Although much remains to be learned about the demography of Arctic-breeding passerines, it is reasonable to hypothesize that survival, both of adults between breeding seasons and of young from fledge to first breeding, is lower for Northern Wheatears from the eastern North American breeding population than for other Arctic-breeding passerines whose migrations are less demanding. Other benefits of their migration strategy, such as a high reproductive output, high survival on the winter range, or both, must compensate for the potentially negative effects of a long and hazardous migration. Our observations indicate that large broods and high fledging success are the norm at Iqaluit. The mean clutch or brood size we observed in wheatears was 7.2 (n = 22), compared to 5.5 for Snow Buntings (n = 45) and 4.5 for Lapland Longspurs (n = 27) (Hussell, 1972, D.J.T. Hussell, unpubl. data), and young were fledged from 82% of 95 wheatear nests with known outcome in 2009-12 (D.J.T. Hussell, unpubl. data). The ability to raise a second brood will add to reproductive output, but it could have adverse consequences for the adults involved if it reduces their chances of migrating successfully and returning to breed again. Wheatears must make the most of the current reproductive opportunity if they have low probabilities of surviving and returning the next year, regardless of whether they raise a second brood that could interfere with their subsequent moult and migration.


Thanks to M. Bulte, J. Hussell, R. Nagel, D.R Norris, D. Strickland, and M.T. Ravers for assistance with fieldwork, particularly finding some of the nests reported here and trapping adults. R. Armstrong and M.E. Thomas, Nunavut Research Institute, and M. Mallory, Canadian Wildlife Service, contributed in various ways to facilitating our research in Iqaluit. F. Bairlein was supported by a Deutsche Forschungsgemeinschaft (BA 816/15-4) grant, and E.H. Dunn and D.J.T. Hussell were partially supported by Bird Studies Canada.


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(Received 26 June 2013; accepted in revised form 21 November 2013)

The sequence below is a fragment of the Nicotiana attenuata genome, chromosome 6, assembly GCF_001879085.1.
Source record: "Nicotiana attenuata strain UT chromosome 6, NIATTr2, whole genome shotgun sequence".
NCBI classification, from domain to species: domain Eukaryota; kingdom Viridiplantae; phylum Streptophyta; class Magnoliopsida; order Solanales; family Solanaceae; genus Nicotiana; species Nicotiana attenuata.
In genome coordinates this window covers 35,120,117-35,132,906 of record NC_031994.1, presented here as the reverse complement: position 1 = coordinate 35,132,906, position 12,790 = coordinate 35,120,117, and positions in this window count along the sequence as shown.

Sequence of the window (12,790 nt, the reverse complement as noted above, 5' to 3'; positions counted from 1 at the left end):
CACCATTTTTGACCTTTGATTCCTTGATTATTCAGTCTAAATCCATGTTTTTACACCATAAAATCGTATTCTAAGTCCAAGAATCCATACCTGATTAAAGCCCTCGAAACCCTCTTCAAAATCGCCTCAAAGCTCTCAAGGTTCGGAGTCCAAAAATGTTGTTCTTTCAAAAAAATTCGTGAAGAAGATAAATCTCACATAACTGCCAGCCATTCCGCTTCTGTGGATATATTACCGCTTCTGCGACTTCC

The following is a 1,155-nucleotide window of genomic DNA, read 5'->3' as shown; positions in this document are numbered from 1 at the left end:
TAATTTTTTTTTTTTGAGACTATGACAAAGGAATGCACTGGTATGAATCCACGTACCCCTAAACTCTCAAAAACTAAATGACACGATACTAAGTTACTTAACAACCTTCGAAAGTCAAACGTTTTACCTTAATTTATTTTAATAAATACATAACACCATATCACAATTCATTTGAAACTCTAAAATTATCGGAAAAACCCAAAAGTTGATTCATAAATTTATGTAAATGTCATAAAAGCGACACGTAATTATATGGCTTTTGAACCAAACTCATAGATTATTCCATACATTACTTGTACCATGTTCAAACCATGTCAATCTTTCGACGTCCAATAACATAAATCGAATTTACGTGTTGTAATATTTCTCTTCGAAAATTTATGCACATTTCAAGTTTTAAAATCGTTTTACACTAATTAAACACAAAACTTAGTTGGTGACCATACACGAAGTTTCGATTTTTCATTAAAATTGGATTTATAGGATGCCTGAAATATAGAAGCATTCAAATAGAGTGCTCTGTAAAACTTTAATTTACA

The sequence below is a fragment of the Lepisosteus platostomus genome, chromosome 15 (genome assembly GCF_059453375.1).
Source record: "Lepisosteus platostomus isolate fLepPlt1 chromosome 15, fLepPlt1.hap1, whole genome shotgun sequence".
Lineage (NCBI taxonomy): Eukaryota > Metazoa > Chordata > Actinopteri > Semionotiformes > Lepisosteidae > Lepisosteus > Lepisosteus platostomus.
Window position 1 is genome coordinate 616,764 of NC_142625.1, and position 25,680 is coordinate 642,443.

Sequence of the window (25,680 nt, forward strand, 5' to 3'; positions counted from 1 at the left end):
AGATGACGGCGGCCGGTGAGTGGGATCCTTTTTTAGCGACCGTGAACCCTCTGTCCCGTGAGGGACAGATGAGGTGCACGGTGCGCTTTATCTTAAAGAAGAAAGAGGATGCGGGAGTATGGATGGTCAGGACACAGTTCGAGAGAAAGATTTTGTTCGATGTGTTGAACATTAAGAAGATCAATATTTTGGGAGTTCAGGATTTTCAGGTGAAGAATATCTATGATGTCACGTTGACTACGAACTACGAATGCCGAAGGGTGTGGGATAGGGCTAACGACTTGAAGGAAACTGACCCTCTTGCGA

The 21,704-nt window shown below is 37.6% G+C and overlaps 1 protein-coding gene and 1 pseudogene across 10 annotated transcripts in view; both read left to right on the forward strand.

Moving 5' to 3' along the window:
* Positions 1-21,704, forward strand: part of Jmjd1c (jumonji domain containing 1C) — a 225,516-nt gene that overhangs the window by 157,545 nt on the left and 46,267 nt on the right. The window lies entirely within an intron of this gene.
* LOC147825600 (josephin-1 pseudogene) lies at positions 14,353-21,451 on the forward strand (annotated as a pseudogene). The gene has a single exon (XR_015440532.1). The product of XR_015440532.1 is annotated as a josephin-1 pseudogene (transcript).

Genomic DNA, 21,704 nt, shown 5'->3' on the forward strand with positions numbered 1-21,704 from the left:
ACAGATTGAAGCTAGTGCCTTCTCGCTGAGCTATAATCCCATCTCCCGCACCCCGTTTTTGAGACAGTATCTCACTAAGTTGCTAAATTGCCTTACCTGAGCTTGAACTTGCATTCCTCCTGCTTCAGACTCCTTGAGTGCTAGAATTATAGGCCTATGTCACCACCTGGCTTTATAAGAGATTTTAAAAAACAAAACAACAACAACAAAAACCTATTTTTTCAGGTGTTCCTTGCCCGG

(1) Ontario Ministry of Natural Resources, Wildlife Research and Development Section, 2140 East Bank Drive, Peterborough, Ontario K9J 7B8, Canada

(2) Corresponding author:

(3) Institute of Avian Research 'Vogelwarte Helgoland,' An der Vogelwarte 21, Wilhelmshaven 26386, Germany

(4) Environment Canada, National Wildlife Research Centre, Carleton University, 1125 Colonel By Drive, Ottawa, Ontario K1A 0H3 Canada
TABLE 1. Observations providing evidence of double brooding by
Northern Wheatears at Iqaluit. Males and females designated with
a capital letter (A, B, C) were individually identifiable by
their colour bands. Males B1 and B2 were two different males
mated to female B. "Banded" birds with no capital letter
designation were seen to be banded, but the colour combination
was not determined.

Year-Nest No.   Brood   Date(s)            Observations

2010-29           1     3 July             Female was seen visiting
                                           with food.

                        5 July             Female A was trapped.

                        8 July             Female A came to the nest
                                           briefly. A male was
                                           singing nearby.

                        9 July             Female A was seen nearby
                                           with fledglings.

                        14 July            Female A was seen with at
                                           least five nearly
                                           independent fledglings. A
                                           male was present.

2010-36           2     11 July            A banded female was seen
                                           carrying nesting material.
                                           An unbanded male was

                        13 July            Female A entered the nest

                        15 July            Female was not seen. Male
                                           perched and sang briefly
                                           over the nest cavity.

                        17 July            Male was chasing another
                                           male. Female A was
                                           foraging nearby but did
                                           not enter the cavity.

                        21 July            Female A entered the nest
                                           cavity and stayed inside
                                           for at least-30 minutes.

                        23 July-1 August   Incubation behaviour by
                                           Female A was observed on
                                           six dates.

                        2-3 August         Female A and a male
                                           brought food.

                        5 August           No activity. Presumably